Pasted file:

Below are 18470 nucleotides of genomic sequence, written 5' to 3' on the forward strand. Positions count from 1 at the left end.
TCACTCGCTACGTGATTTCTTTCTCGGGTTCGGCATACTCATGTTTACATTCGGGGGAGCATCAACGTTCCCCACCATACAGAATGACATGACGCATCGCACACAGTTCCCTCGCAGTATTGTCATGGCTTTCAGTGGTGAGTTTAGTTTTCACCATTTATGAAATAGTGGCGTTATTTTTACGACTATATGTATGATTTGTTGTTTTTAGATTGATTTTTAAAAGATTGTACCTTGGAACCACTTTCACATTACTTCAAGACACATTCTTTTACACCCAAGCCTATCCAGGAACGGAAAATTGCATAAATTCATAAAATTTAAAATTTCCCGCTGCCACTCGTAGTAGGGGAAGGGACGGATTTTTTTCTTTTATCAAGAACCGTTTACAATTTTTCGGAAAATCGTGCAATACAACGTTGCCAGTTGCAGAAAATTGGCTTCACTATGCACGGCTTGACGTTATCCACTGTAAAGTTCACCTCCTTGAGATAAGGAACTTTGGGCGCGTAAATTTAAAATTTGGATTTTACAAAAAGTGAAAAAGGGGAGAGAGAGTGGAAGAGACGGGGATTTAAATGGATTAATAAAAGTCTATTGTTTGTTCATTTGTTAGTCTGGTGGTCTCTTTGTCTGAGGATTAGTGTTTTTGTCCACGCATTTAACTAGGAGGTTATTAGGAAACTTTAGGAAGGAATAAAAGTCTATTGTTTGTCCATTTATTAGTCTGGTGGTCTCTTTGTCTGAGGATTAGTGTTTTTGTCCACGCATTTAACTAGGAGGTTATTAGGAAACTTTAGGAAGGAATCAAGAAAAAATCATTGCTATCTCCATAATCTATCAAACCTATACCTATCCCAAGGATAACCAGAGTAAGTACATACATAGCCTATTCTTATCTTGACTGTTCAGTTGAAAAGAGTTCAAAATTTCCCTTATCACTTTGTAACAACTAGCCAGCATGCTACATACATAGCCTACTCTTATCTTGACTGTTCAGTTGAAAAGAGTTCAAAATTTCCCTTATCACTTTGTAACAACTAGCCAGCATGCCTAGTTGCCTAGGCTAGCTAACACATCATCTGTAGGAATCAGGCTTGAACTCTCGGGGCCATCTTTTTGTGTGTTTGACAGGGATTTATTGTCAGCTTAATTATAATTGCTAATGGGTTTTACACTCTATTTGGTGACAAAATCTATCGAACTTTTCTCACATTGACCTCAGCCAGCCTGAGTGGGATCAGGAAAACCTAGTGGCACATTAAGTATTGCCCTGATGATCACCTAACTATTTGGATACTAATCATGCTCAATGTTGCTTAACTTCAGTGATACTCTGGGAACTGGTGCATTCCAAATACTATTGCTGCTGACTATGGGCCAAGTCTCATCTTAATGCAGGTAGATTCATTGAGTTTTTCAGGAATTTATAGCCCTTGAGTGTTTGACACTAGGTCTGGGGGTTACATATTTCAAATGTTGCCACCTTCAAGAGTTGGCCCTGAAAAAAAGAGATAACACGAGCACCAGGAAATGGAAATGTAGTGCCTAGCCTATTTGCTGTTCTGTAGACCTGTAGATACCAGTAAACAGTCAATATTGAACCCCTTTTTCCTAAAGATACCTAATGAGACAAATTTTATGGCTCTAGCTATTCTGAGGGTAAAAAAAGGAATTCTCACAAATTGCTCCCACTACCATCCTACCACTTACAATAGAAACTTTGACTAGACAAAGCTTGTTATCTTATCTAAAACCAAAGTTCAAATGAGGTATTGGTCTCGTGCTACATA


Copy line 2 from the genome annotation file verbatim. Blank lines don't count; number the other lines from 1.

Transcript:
TCACTCGCTACGTGATTTCTTTCTCGGGTTCGGCATACTCATGTTTACATTCGGGGGAGCATCAACGTTCCCCACCATACAGAATGACATGACGCATCGCACACAGTTCCCTCGCAGTATTGTCATGGCTTTCAGTGGTGAGTTTAGTTTTCACCATTTATGAAATAGTGGCGTTATTTTTACGACTATATGTATGATTTGTTGTTTTTAGATTGATTTTTAAAAGATTGTACCTTGGAACCACTTTCACATTACTTCAAGACACATTCTTTTACACCCAAGCCTATCCAGGAACGGAAAATTGCATAAATTCATAAAATTTAAAATTTCCCGCTGCCACTCGTAGTAGGGGAAGGGACGGATTTTTTTCTTTTATCAAGAACCGTTTACAATTTTTCGGAAAATCGTGCAATACAACGTTGCCAGTTGCAGAAAATTGGCTTCACTATGCACGGCTTGACGTTATCCACTGTAAAGTTCACCTCCTTGAGATAAGGAACTTTGGGCGCGTAAATTTAAAATTTGGATTTTACAAAAAGTGAAAAAGGGGAGAGAGAGTGGAAGAGACGGGGATTTAAATGGATTAATAAAAGTCTATTGTTTGTTCATTTGTTAGTCTGGTGGTCTCTTTGTCTGAGGATTAGTGTTTTTGTCCACGCATTTAACTAGGAGGTTATTAGGAAACTTTAGGAAGGAATAAAAGTCTATTGTTTGTCCATTTATTAGTCTGGTGGTCTCTTTGTCTGAGGATTAGTGTTTTTGTCCACGCATTTAACTAGGAGGTTATTAGGAAACTTTAGGAAGGAATCAAGAAAAAATCATTGCTATCTCCATAATCTATCAAACCTATACCTATCCCAAGGATAACCAGAGTAAGTACATACATAGCCTATTCTTATCTTGACTGTTCAGTTGAAAAGAGTTCAAAATTTCCCTTATCACTTTGTAACAACTAGCCAGCATGCTACATACATAGCCTACTCTTATCTTGACTGTTCAGTTGAAAAGAGTTCAAAATTTCCCTTATCACTTTGTAACAACTAGCCAGCATGCCTAGTTGCCTAGGCTAGCTAACACATCATCTGTAGGAATCAGGCTTGAACTCTCGGGGCCATCTTTTTGTGTGTTTGACAGGGATTTATTGTCAGCTTAATTATAATTGCTAATGGGTTTTACACTCTATTTGGTGACAAAATCTATCGAACTTTTCTCACATTGACCTCAGCCAGCCTGAGTGGGATCAGGAAAACCTAGTGGCACATTAAGTATTGCCCTGATGATCACCTAACTATTTGGATACTAATCATGCTCAATGTTGCTTAACTTCAGTGATACTCTGGGAACTGGTGCATTCCAAATACTATTGCTGCTGACTATGGGCCAAGTCTCATCTTAATGCAGGTAGATTCATTGAGTTTTTCAGGAATTTATAGCCCTTGAGTGTTTGACACTAGGTCTGGGGGTTACATATTTCAAATGTTGCCACCTTCAAGAGTTGGCCCTGAAAAAAAGAGATAACACGAGCACCAGGAAATGGAAATGTAGTGCCTAGCCTATTTGCTGTTCTGTAGACCTGTAGATACCAGTAAACAGTCAATATTGAACCCCTTTTTCCTAAAGATACCTAATGAGACAAATTTTATGGCTCTAGCTATTCTGAGGGTAAAAAAAGGAATTCTCACAAATTGCTCCCACTACCATCCTACCACTTACAATAGAAACTTTGACTAGACAAAGCTTGTTATCTTATCTAAAACCAAAGTTCAAATGAGGTATTGGTCTCGTGCTACATA